Monday, August 21, 2006

Relearning expensive lessons

One thing that bothered me about the Israeli campaign in Lebanon was the clear belief that they could win largely through the use of airpower. I'd end up talking to myself or yelling at the television: "Don't you guys read history books?!?"

I'm an ex-tanker, and some of my best friends were groundpounders, so maybe I'm biased. But if there's one thing that's clear from reading military history, it's that airpower alone does not win wars -- however often the Air Force commanders make that argument, and however enticing the idea is to a casualty-wary politician.

I missed this article when it first came out, but it sums up the situation very nicely.

Military historians have a name for the logic behind Israel's military campaign in Lebanon. It's called the "strategic bombing fallacy." Almost since the dawn of the age of military air power, strategists have been tempted by the prospect that the bombing of "strategic" targets such as infrastructure and transportation hubs could inflict such pain on a population that it would turn against its leaders and get them to surrender or compromise.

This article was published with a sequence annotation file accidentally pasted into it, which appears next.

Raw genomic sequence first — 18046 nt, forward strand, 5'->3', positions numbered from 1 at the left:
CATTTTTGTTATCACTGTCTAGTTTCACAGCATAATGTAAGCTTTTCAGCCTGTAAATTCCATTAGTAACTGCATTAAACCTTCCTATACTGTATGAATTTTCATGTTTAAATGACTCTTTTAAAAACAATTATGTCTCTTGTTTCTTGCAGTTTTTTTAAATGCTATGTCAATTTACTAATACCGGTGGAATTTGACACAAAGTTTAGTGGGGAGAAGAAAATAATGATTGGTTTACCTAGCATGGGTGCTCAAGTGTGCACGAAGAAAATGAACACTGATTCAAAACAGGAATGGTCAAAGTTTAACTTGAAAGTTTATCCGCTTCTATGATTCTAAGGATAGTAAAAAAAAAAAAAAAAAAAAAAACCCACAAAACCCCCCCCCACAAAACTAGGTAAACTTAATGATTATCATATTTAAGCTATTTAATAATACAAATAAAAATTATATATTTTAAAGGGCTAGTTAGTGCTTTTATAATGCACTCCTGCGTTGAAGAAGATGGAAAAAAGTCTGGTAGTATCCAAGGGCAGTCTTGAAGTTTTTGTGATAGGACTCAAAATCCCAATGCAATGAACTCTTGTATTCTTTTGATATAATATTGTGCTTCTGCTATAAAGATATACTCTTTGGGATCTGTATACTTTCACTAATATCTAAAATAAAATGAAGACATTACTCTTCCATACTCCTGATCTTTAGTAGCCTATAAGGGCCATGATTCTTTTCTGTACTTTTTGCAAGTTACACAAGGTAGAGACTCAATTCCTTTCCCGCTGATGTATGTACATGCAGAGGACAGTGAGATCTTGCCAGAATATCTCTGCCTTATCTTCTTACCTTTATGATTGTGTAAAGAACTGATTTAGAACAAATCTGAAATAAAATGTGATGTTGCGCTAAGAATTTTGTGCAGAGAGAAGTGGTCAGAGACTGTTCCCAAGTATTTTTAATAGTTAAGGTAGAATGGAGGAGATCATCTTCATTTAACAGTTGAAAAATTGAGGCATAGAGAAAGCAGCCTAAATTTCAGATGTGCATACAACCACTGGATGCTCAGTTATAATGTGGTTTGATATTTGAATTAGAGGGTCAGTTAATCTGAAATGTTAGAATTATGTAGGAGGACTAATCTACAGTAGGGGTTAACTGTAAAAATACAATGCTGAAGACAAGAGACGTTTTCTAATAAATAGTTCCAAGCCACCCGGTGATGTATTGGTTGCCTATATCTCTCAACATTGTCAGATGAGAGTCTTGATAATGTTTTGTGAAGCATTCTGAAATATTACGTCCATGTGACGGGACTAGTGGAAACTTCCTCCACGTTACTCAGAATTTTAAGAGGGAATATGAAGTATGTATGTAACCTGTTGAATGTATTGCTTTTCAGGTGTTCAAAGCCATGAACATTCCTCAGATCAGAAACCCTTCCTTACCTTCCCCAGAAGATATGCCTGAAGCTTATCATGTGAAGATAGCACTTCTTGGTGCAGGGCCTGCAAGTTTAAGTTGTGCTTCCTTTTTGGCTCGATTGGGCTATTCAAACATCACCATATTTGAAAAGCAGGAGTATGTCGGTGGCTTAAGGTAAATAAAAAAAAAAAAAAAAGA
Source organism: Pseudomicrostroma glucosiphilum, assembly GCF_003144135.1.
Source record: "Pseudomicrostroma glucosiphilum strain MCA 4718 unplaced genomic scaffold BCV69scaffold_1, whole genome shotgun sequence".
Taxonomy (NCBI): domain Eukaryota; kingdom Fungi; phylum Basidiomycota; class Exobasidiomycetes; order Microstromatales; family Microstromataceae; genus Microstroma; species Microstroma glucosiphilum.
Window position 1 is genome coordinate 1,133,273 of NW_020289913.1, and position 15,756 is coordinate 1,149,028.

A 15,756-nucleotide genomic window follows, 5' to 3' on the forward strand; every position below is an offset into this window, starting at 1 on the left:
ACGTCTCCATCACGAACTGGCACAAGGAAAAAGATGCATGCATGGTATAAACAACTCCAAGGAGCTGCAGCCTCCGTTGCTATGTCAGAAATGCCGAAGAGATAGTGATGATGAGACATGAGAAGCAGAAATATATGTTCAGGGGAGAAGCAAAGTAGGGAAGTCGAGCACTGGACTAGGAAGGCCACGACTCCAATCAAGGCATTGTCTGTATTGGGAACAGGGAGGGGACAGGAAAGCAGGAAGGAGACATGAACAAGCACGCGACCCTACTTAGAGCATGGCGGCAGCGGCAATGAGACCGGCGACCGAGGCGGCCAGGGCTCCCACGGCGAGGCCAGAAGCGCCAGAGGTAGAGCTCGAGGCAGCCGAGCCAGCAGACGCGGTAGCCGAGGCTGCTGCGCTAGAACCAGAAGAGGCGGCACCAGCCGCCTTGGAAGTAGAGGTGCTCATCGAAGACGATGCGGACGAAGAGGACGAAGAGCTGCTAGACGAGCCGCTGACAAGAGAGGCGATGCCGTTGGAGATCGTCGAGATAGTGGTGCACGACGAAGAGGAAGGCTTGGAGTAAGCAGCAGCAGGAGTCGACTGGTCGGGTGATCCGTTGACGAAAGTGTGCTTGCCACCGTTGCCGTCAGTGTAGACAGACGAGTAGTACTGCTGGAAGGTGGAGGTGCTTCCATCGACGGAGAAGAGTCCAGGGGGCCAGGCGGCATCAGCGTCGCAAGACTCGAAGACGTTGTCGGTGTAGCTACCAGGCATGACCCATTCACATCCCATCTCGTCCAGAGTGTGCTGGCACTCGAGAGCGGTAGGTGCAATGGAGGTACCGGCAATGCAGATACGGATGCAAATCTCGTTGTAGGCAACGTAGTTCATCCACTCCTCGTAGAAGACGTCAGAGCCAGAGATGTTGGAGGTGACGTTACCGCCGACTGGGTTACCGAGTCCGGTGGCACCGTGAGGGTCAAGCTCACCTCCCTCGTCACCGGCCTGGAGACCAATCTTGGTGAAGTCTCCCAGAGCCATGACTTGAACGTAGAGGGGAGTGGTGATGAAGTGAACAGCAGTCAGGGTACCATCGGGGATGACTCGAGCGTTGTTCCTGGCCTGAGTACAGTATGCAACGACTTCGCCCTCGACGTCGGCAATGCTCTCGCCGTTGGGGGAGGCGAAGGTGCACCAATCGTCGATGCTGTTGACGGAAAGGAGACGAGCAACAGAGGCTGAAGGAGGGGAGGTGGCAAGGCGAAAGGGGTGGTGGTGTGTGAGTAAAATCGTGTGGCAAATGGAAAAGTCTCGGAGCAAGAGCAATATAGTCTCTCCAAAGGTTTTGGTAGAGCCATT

Unfortunately -- as the United States itself discovered during World War II and Vietnam, to cite just two examples -- strategic bombing has almost never worked. Far from bringing about the intended softening of the opposition, bombing tends to rally people behind their own leaders and cause them to dig in against outsiders who, whatever the justification, are destroying their homeland.

What's surprising is that the above fallacy is very well known -- or should be to anyone who pays attention to military history. It astonishes me that an organization as practical and experienced as the Israeli military would fall for such a thing.

Is it me, or is the entire world suffering from a giant case of the ignorant stupids?

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